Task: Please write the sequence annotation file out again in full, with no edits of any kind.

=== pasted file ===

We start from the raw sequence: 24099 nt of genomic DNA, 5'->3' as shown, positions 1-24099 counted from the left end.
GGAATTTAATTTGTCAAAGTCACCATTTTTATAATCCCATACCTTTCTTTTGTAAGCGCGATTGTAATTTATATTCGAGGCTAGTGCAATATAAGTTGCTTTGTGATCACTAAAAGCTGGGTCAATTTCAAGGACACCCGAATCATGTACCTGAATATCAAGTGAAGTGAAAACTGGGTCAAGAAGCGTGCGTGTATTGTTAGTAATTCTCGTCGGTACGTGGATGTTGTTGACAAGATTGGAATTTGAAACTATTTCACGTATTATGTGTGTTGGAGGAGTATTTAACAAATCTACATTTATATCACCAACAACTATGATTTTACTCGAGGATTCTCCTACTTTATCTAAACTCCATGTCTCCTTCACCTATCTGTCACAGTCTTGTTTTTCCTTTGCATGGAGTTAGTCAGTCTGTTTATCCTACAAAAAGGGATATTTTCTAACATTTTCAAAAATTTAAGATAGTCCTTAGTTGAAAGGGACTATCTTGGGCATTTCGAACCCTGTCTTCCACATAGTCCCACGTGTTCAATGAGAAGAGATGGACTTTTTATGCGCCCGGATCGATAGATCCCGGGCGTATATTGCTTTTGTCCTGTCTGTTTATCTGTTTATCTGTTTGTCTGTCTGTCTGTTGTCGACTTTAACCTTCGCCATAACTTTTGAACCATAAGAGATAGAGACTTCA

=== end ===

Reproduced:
We start from the raw sequence: 24099 nt of genomic DNA, 5'->3' as shown, positions 1-24099 counted from the left end.
GGAATTTAATTTGTCAAAGTCACCATTTTTATAATCCCATACCTTTCTTTTGTAAGCGCGATTGTAATTTATATTCGAGGCTAGTGCAATATAAGTTGCTTTGTGATCACTAAAAGCTGGGTCAATTTCAAGGACACCCGAATCATGTACCTGAATATCAAGTGAAGTGAAAACTGGGTCAAGAAGCGTGCGTGTATTGTTAGTAATTCTCGTCGGTACGTGGATGTTGTTGACAAGATTGGAATTTGAAACTATTTCACGTATTATGTGTGTTGGAGGAGTATTTAACAAATCTACATTTATATCACCAACAACTATGATTTTACTCGAGGATTCTCCTACTTTATCTAAACTCCATGTCTCCTTCACCTATCTGTCACAGTCTTGTTTTTCCTTTGCATGGAGTTAGTCAGTCTGTTTATCCTACAAAAAGGGATATTTTCTAACATTTTCAAAAATTTAAGATAGTCCTTAGTTGAAAGGGACTATCTTGGGCATTTCGAACCCTGTCTTCCACATAGTCCCACGTGTTCAATGAGAAGAGATGGACTTTTTATGCGCCCGGATCGATAGATCCCGGGCGTATATTGCTTTTGTCCTGTCTGTTTATCTGTTTATCTGTTTGTCTGTCTGTCTGTTGTCGACTTTAACCTTCGCCATAACTTTTGAACCATAAGAGATAGAGACTTCA